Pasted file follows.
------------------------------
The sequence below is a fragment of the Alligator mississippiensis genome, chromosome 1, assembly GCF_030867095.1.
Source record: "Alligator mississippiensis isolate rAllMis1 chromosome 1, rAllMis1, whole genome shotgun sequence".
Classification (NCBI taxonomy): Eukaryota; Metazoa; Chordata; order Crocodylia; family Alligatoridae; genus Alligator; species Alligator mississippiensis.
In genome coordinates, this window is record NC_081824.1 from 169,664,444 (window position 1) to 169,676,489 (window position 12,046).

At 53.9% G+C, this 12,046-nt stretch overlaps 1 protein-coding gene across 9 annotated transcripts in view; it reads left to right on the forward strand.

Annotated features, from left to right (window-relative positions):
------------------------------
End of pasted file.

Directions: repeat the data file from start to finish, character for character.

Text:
The sequence below is a fragment of the Alligator mississippiensis genome, chromosome 1, assembly GCF_030867095.1.
Source record: "Alligator mississippiensis isolate rAllMis1 chromosome 1, rAllMis1, whole genome shotgun sequence".
Classification (NCBI taxonomy): Eukaryota; Metazoa; Chordata; order Crocodylia; family Alligatoridae; genus Alligator; species Alligator mississippiensis.
In genome coordinates, this window is record NC_081824.1 from 169,664,444 (window position 1) to 169,676,489 (window position 12,046).

At 53.9% G+C, this 12,046-nt stretch overlaps 1 protein-coding gene across 9 annotated transcripts in view; it reads left to right on the forward strand.

Annotated features, from left to right (window-relative positions):